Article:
Friday, February 15, 2013

Taking the Fear out of Fermenting Foods ~ Starting w/Sauerkraut

I tasted my first fermented pickle at my sister-in-law's and thought that they were very tasty. Sadly, I didn't give it a second chance until our garden provided over 50 cabbages at once. I understand that you could can and even freeze cabbage but fermentation takes less work, doesn't require precious freezer space and boasts numerous health benefits. The wonderful part is that you can ferment pretty much anything that the garden of Eden would have produced and the process creates your own homemade source of probiotics (something I had been buying!).

"Like the fermentation of dairy products, preservation of vegetables and fruits by the process of lacto-fermentation has numerous advantages beyond those of simple preservation. The proliferation of lactobacilli in fermented vegetables enhances their digestibility and increases vitamin levels. These beneficial organisms produce numerous helpful enzymes as well as antibiotic and anticarcinogenic substances. Their main by-product, lactic acid, not only keeps vegetables and fruits in a state of perfect preservation but also promotes the growth of healthy flora throughout the intestine."
~ Sally Fallon, Nourishing Traditions

Unfortunately, there is much paranoia surrounding the science of fermentation. What is interesting is that Ma Ingalls lacked microscopes and labs yet her family thrived on such food preservation. It was normal! Today these forms of food storage have become so abnormal that we are too fearful. Our worries have shifted. Many don't give a second thought to a chemical-packed prescription but when it comes to preserving/fermenting food, we can get nervous. I would like to encourage you to get excited! Preparing our own food promotes independence, makes for a healthier home while maintaining a valuable food storage of our garden goods!

"Yes," Ma said happily;
"nowadays we can all eat enough to make up for what we couldn't have last winter."
She was proud of the garden; it was growing so well.
"I shall begin salting down cucumbers tomorrow,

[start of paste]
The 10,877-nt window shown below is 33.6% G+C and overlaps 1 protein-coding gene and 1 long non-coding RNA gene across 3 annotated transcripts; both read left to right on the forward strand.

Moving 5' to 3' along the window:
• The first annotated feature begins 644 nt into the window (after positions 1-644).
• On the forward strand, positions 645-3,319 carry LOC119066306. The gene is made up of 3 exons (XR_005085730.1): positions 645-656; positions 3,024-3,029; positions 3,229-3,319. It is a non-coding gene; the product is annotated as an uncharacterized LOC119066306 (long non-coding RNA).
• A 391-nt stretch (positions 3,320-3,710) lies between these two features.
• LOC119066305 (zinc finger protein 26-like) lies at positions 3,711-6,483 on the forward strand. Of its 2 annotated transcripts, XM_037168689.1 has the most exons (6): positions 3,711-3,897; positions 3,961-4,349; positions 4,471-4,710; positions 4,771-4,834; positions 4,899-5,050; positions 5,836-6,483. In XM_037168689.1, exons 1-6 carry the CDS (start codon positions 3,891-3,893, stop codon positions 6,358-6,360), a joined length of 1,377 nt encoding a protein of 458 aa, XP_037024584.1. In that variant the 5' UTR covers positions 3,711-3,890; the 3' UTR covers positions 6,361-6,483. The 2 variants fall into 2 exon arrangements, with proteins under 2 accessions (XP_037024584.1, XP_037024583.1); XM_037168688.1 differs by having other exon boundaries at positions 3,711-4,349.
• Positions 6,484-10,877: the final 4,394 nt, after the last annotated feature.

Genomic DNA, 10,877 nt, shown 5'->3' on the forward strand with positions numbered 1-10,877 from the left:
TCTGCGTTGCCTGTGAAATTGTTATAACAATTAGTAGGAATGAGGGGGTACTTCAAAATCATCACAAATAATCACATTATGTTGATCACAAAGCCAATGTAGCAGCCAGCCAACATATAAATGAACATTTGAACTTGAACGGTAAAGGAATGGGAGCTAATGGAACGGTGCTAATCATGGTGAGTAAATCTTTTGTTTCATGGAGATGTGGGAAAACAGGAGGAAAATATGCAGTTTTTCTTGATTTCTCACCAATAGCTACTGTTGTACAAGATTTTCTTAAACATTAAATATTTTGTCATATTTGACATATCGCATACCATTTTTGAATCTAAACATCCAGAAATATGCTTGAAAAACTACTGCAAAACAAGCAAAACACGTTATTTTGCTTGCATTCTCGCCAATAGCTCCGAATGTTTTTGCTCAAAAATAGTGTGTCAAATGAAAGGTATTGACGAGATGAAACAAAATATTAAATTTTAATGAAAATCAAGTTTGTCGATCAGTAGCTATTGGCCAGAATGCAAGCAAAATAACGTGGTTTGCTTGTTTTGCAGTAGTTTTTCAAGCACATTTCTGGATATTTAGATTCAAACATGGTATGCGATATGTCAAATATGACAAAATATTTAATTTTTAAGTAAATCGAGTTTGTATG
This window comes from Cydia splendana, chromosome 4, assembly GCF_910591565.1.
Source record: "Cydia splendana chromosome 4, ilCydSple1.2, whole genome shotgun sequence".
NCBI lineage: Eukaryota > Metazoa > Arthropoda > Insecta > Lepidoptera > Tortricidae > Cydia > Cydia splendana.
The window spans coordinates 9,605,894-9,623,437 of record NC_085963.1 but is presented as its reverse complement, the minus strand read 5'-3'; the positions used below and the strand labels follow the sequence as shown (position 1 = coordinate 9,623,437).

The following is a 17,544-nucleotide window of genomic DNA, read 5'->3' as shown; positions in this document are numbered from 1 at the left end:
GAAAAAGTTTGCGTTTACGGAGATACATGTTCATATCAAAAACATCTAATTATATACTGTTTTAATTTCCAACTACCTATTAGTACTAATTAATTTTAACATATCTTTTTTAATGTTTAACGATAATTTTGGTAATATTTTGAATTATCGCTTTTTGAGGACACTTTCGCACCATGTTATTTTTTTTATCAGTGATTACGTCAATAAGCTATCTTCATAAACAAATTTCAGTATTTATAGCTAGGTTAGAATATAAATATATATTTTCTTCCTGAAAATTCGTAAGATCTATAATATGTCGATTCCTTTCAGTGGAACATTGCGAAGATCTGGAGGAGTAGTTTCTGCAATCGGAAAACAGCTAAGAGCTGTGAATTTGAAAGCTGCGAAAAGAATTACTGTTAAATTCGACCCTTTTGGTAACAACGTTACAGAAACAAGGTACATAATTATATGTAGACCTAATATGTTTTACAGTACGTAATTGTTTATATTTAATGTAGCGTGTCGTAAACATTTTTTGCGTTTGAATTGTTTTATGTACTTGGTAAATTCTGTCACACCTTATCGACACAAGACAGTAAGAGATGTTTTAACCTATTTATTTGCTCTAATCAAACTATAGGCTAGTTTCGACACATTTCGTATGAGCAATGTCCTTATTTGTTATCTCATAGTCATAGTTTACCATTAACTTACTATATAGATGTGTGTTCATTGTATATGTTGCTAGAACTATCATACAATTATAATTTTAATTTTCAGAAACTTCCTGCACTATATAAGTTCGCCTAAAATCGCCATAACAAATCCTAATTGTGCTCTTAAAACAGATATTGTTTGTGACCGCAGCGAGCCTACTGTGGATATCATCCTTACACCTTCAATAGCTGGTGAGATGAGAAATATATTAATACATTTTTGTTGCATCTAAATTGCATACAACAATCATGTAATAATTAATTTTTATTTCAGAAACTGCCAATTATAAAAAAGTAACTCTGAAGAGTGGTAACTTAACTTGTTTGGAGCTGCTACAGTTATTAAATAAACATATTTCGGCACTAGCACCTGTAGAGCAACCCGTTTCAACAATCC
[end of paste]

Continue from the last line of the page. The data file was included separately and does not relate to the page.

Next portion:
little ones are thick under all those vines."

~ Laura Ingalls Wilder, Little Town on the Prairie

Easy Ingredients:

Only three ingredients are necessary for safely fermenting food and that is fine sea salt, clean water and fresh produce.

"It is important to use the best quality organic vegetables, sea salt and filtered or pure water for lacto-fermentation. Lactobacilli need plenty of nutrients to do their work; and, if the vegetables are deficient, the process of fermentation will not proceed. Likewise if your salt or water contains impurities, the quality of the final product will be jeopardized."
~ Sally Fallon, Excerpt from Nourishing Traditions

The Basic Concept:

The main idea is to pack your fruits/veggies in a salt water solution, while making sure that they are kept submerged under the solution (aka salt water brine) the entire time it is fermenting. Many vegetables when coaxed (such as squeezing them/pounding them) provide their own waters in which to ferment itself in (such as cabbage). If not, a room-temperature mixture of water and salt will remedy that.

How Long?

There is no specific amount of time that you should let your food ferment. It is all about taste and how strong you want your goods to be. Some consider it ready in three days while others would rather wait and let the good bacteria accumulate in a month's time. It is important to date your jars so you know how long they have been sitting. When you feel it is finished, then the refrigerator will halt the process and your goods will last a long time when chilled. 

"Lacto-fermented vegetable condiments will keep for many months in cold storage but lacto-fermented fruits and preserves should be eaten within two months of preparation."